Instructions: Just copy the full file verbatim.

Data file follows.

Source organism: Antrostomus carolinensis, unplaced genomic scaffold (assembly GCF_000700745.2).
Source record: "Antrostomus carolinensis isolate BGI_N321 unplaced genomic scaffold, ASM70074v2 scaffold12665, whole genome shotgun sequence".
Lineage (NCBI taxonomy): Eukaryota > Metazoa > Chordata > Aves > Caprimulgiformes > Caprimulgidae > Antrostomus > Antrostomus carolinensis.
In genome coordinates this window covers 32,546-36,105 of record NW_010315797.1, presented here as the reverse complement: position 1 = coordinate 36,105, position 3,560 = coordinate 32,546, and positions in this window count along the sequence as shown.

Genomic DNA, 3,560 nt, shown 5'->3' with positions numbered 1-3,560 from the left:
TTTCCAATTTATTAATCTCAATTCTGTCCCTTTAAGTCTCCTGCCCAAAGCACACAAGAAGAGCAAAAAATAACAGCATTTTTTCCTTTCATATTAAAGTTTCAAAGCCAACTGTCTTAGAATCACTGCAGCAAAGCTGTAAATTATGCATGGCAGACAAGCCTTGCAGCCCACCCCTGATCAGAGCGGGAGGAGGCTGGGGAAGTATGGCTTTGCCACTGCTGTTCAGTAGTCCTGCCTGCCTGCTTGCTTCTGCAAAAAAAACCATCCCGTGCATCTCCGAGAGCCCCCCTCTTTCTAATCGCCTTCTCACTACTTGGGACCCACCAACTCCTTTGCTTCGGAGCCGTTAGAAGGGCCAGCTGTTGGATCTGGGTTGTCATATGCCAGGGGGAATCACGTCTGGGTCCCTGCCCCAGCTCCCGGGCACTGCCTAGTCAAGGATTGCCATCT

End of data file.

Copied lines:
Source organism: Antrostomus carolinensis, unplaced genomic scaffold (assembly GCF_000700745.2).
Source record: "Antrostomus carolinensis isolate BGI_N321 unplaced genomic scaffold, ASM70074v2 scaffold12665, whole genome shotgun sequence".
Lineage (NCBI taxonomy): Eukaryota > Metazoa > Chordata > Aves > Caprimulgiformes > Caprimulgidae > Antrostomus > Antrostomus carolinensis.
In genome coordinates this window covers 32,546-36,105 of record NW_010315797.1, presented here as the reverse complement: position 1 = coordinate 36,105, position 3,560 = coordinate 32,546, and positions in this window count along the sequence as shown.

Genomic DNA, 3,560 nt, shown 5'->3' with positions numbered 1-3,560 from the left:
TTTCCAATTTATTAATCTCAATTCTGTCCCTTTAAGTCTCCTGCCCAAAGCACACAAGAAGAGCAAAAAATAACAGCATTTTTTCCTTTCATATTAAAGTTTCAAAGCCAACTGTCTTAGAATCACTGCAGCAAAGCTGTAAATTATGCATGGCAGACAAGCCTTGCAGCCCACCCCTGATCAGAGCGGGAGGAGGCTGGGGAAGTATGGCTTTGCCACTGCTGTTCAGTAGTCCTGCCTGCCTGCTTGCTTCTGCAAAAAAAACCATCCCGTGCATCTCCGAGAGCCCCCCTCTTTCTAATCGCCTTCTCACTACTTGGGACCCACCAACTCCTTTGCTTCGGAGCCGTTAGAAGGGCCAGCTGTTGGATCTGGGTTGTCATATGCCAGGGGGAATCACGTCTGGGTCCCTGCCCCAGCTCCCGGGCACTGCCTAGTCAAGGATTGCCATCT